December/Stacia said...

See, I'm torn on this. On the one hand I agree it's just unsportsmanlike to complain about that stuff. And yes, there are people with pub credits out there (like, ahem, me) still looking for an agent, who might enter a contest like that.

On the other hand, I don't enter contests as a rule. Mainly because, as has been pointed out, I can enter the contest (as it were) simply by sending a query, so why bother? But also because I just feel like I shouldn't. It's why I don't enter contests for book giveaways either.

Billy said...

To use a cliche, "what Charles said." I think he's got it right. It's a strange world. Write and move on. It's not the end of the world.

Robyn said...

It's human to have a short jolt of "they chose THAT over mine?!?" But hopefully I'm smart enough to read the freaking rules before I enter the contest if I don't want to complete against the pubbed, and that I'd be adult enough to be a good loser. Plenty of pubbed authors have never entered, much less won, a contest. Instead of thinking that a contest win is a ticket to the Promised Land, these competitions should be for fun and a little bit of feedback.

BernardL said...

The tougher the competition, the better. Where's the vaunted writer's ego. Bring it on. :)

Dave F. said...

None of these "contests" are judged objectively. Nathan B and Bookends only say that they will pick the winners and (like other have said) the "winner" is subjective and based on real, human feelings.
Complaining is like saying that my taste in anything must be your taste, too. And of course, we know that isn't true.

It's instructive to learn what agents and editors find attractive and appealing. It's also instructive to compare your opening with those that won. But that's all it is. I think that saying "I lost" is a little bit immature.

spyscribbler said...

I'm generally not wise enough to know the unwritten rules in a situation.

I think the contest is fabulous, but ... um ... might they be over-inflating the importance of the contest? It's just a contest.

All you can do is use it to push yourself to do your best, or learn from it, or ... even, just do it on a lark, for fun.

The result is so subjective, and the competition so close, it's really a coin toss. A good percentage of the entries are all excellent.

And being published is not the same as being established. It's not like you have a job, just because you're published. You can't ever stop, not even the ones at the top can stop.

raine said...

I'll bet Nathan has serious regrets about that contest now, lol.

Unless the contest specifically SAID "open only to amateurs", or the contest offered preferential treatment to those already blessed by the publishing gods, I'm afraid I don't see the point of the griping. Shouldn't the winners be chosen on the quality of the writing, not their status in the publishing field? And isn't that all very subjective anyway?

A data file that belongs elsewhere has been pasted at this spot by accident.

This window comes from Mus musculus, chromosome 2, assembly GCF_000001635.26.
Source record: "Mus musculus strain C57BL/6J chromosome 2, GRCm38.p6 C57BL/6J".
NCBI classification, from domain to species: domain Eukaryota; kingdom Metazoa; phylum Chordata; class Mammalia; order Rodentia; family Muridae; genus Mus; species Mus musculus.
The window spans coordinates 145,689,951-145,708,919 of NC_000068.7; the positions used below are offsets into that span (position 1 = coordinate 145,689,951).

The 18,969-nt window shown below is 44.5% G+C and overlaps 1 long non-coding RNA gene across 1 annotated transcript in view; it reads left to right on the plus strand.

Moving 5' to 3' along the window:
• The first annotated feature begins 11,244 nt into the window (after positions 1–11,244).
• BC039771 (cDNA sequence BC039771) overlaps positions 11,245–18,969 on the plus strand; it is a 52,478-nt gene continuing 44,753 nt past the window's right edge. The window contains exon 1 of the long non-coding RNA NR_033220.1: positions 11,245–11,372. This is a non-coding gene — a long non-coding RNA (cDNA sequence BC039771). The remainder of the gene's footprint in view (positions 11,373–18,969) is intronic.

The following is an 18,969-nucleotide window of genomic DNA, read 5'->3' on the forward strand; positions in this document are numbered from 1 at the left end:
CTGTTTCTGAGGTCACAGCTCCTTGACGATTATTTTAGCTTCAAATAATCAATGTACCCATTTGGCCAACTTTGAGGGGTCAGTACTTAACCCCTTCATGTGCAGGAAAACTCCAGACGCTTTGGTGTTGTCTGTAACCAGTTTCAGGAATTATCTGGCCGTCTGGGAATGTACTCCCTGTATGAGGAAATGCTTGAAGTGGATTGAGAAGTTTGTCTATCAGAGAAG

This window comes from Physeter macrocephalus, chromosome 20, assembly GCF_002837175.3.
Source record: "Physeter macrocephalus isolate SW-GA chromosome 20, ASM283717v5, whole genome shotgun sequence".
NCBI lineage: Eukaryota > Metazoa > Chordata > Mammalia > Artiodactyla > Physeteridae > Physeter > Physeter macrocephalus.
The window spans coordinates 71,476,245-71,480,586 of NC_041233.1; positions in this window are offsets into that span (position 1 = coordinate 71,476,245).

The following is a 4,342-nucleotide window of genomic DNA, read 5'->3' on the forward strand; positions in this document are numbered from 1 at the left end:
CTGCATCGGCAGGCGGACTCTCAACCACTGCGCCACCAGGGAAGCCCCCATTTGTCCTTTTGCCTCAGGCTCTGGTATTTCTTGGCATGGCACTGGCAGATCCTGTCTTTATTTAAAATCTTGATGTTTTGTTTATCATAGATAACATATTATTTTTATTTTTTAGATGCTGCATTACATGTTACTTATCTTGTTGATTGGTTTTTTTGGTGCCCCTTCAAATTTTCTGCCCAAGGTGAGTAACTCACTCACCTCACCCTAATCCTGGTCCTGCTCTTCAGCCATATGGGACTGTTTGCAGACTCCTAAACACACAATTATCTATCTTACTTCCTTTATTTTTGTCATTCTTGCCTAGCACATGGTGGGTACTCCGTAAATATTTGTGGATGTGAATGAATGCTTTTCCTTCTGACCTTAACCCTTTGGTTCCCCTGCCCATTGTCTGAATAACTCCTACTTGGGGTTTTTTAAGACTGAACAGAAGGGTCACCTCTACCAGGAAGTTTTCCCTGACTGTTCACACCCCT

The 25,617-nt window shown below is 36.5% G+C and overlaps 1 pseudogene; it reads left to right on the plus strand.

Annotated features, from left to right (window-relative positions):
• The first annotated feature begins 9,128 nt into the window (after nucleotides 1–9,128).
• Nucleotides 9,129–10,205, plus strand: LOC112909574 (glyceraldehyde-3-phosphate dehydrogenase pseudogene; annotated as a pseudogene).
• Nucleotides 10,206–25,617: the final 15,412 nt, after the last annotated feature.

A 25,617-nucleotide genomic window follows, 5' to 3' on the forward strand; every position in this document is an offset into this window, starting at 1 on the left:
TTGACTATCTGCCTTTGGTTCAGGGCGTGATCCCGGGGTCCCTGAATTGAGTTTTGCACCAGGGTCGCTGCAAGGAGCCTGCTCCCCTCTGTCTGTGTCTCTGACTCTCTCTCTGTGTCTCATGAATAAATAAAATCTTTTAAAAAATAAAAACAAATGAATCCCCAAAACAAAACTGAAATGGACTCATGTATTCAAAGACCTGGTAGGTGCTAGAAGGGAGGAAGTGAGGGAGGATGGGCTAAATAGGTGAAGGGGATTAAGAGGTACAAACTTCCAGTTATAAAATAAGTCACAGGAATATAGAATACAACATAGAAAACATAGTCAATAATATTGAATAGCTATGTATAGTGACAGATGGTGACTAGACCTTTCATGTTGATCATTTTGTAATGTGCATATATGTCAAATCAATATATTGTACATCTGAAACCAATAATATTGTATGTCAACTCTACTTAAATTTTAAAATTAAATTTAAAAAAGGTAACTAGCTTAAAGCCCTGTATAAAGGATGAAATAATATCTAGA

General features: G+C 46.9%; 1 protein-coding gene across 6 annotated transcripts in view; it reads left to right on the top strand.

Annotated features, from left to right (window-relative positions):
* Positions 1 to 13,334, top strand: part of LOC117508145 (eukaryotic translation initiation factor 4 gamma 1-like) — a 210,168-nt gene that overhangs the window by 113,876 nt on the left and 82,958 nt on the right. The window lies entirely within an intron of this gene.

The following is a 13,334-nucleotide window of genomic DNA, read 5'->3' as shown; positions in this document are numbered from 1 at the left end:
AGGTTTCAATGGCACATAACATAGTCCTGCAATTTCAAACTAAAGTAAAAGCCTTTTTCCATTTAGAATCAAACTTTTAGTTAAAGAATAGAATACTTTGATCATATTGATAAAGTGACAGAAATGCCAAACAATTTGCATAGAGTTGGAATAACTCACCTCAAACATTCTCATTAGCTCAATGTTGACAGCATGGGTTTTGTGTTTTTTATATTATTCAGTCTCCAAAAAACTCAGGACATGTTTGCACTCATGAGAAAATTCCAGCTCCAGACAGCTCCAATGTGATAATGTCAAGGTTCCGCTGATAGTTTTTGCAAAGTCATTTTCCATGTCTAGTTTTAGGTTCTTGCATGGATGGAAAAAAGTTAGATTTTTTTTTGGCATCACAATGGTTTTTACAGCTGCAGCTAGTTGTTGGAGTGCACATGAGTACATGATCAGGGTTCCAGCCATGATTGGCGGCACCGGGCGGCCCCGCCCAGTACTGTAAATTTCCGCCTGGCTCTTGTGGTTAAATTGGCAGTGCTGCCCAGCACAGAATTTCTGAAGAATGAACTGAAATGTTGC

Bernita said...

Charles, I suspect a lot of people don't realize how often luck and timing are deciding factors.

December, I suspect that part of the "prize" is perceived as being read by more than one agent/editor, the hope of a drive-by in the industry.

Right, Billy, it's not the Last Chance Saloon.

"a short jolt of "they chose THAT over mine?!?"
Sadly, Robyn, that reaction has never been possible anytime I've entered one of those things.

I gather, Bernard, that this sniping is a natural part of bringing it on.

"It's instructive to learn what agents and editors find attractive and appealing. It's also instructive to compare your opening with those that won."
Exactly, Dave! Applies whether you've entered or not.

I suspect that may be part of it, Natasha, an over inflation of expectations.
By the time I discover and learn any of the "unwritten rules," they've usually changed them!

Raine, whether or not, Nathan has regrets probably depends on his basic purpose for holding the contest.
Certainly, we're warned time and time again, and frequently, that agents/editors have different tastes and buttons.

The Anti-Wife said...

Sour grapes! Babies! Cheese with that whine! All those bad cliches come to mind when I read this.

Angie said...

Oh, good grief. [facepalm] That brings up a number of thoughts.

1) I'm glad I've been avoiding those contests. :P

2) Some people apparently aren't as good as they think they are, and hearing the news has triggered a hissy-fit.

3) Some people seem to think they should be able to rules-lawyer their way from a loss to a win.

4) If I were an editor or agent, I'd strongly consider noting down the throwers of the hissy-fits on my Don't Want To Work With These Asshats list, in case they should ever submit anything to me. I mean, seriously, are these folks giving any thought at all to how they're presenting themselves in a gathering of a chunk of the industry they either belong to or want to belong to?

5) Dude, it's just a contest. The prize is usually something like, having a pro agent look over your manuscript. That's really cool and all, but if your book is any good, you'll have pro agents asking to look it over anyway, and if it's not quite there then having some agent read it because they promised they would as part of a contest prize isn't going to help you. Chill out!

6) Some unpublished wannabe who doesn't think it's fair that they have to compete with published writers is going to be really shocked when they start submitting and discover that they're [gasp!] competing with published writers. Get used to it, kids. [eyeroll]